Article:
Schrotbrot is something I would consider very German and very hard to tanslate. It seems there isn’t even a word for Schrot in English. Schrot is something like cracked wheat. It’s made during the milling process. The bran and germ are removed and the grain is chopped coarsely. Schrot is a bit smaller than cracked rye. You probably won’t find it at grocery stores, I usually make my own. Technically I have to mill some rye berries into chunks and then sift them, so that only the large parts are left. But I don’t do that as it takes too much work. I use what comes out of my mill as is.
Schrotbrot is a bread that is made without or only a small amount of flour. (Less than 10%). In a German bakery, I might not be allowed to call the recipe I am going to share with you a Schrotbrot. I made the dough with 50% schrot and 50% sprouted rye. This is still a bread without flour, so I think it is okay. Honestly, I am not really sure about the definition. For this recipe you will need a sourdough starter. You cannot make it with yeast. (Here you can find a recipe for the starter and you can read about why yeast won’t work.)
What is so special about Schrotbrot?
- A bread like this is very different from the open crumb wheat breads that are popular on Instagram right now. Schrotbrot is very dense and very moist. This bread is made with a ton of water. You have to soak all the grains to soften them. Also, rye generally absorbs more water than wheat. The water, as well as the sourdough, will help the bread stay fresh very long. It won’t be stale after a day. In fact, it’s best to let this bread rest for 24 hours before you slice it.
- Schrotbrot is a dark rye bread. There’s no colour added. Also no sugar.
- Since this bread is made with rye (and without any flour), you do not need to knead it a lot. Rye has gluten, but its structure is weak. It also has several components that make forming a crumb difficult. A sourdough starter will improve the baking process.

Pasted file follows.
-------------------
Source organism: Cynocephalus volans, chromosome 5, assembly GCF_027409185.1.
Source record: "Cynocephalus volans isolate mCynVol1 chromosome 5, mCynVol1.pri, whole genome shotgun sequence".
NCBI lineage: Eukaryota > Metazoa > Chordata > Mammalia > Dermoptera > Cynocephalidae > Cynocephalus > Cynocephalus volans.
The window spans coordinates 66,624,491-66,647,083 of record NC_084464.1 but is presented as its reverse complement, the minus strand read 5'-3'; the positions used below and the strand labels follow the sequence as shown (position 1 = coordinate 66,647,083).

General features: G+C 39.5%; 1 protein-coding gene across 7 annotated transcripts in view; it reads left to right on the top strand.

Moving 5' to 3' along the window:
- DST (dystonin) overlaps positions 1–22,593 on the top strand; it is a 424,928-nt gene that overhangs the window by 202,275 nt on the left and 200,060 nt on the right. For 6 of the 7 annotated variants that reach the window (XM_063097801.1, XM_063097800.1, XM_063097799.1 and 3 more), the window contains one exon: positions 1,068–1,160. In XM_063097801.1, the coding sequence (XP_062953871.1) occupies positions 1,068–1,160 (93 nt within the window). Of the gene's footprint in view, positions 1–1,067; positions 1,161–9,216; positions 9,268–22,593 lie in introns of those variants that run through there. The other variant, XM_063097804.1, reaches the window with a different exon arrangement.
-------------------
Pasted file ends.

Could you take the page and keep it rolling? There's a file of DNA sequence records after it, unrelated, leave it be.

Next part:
- A bread like this has to be baked in a bread pan. You don’t have to knead much, you don’t have to shape it. Most of the time you’ll spend waiting and being patient.
Bread like this is usually the main component of a meal. We often have bread for dinner in Germany. Traditionally it is served with butter, cheese, and all kinds of cold cuts, but I like to eat it with a savoury spread like hummus. It also makes a great base for hearty sandwiches that you can take to work. This bread is the opposite of white bread, it’s a healthy and nutritious food and I hope you try this recipe.
Tips and Notes
For this bread, you need to prepare a couple of things a day in advance. 24 hours before you want to bake the bread, soak 200 g of rye berries in 200 g of water. Cover and set aside. If it is very warm, these might even sprout a bit.
The evening before you want to bake, mix 50 g of active sourdough starter with 300 g cracked wheat and 200 ml water. Cover and set aside. The next day this mixture will probably not look like it has grown much, but it should smell quite sour. (You can also spoon out some of it and see air bubbles.) If nothing seems changed, your starter may still be very young. In that case, you can add some yeast to the dough when you mix in the other ingredients. (Yeah, I said no yeast. But with young starters you can take a little help.)
Drain the rye berries and add them to the sourdough mixture. Also add another 100 ml of water and 10 g of salt. Knead until everything is well combined and place in a loaf pan that is lined with parchment paper.
Now here’s a tip I recently got from my coworker. It works incredibly well and you won’t have any problems getting your dough to rise: Place the bread on a rack in your oven and put a large, deep baking tray at the bottom. Pour in a cup of boiling water and close the oven door. Let the bread rise for about 1 hours. (I let mine rise for one hour and as you can see in the first picture, I did overproof it a bit. (It sank slightly.)
200 grams rye berries
200 ml water
300 grams rye schrot (cracked rye berries)
50 grams active sourdough starter
200 ml water
100 ml water
10 g salt
24 hours before you plan to bake the bread, soak 200 g of rye berries in 200 g of water.
The evening before you plan to bake the bread, combine 300 g of cracked rye berries, with 50 g of active sourdough starter and 200 ml of water.
The next morning mix rye berries, sourdough mixture, 100 ml water, and 10 g salt.
Knead until combined.
Place in a loaf pan lined with parchment paper.
Place a rack in your oven and a large shallow baking dish on the bottom of the oven.
Place the loaf pan on the rack and add a cup of boiling water to the loaf pan on the bottom.
Close the oven door and let the dough rise for 1 hour.
It should have grown and look a bit domed.
Carefully remove from oven and preheat oven to 220°C.
Bake the bread for 45 minutes.
Remove from pan and bake another 10 to 15 minutes.
Let cool completely.
I recommend to let the bread sit for 24 hours before you slice into it.
Variations: You can also add 50 to 100 g of roasted nuts or seeds to the dough: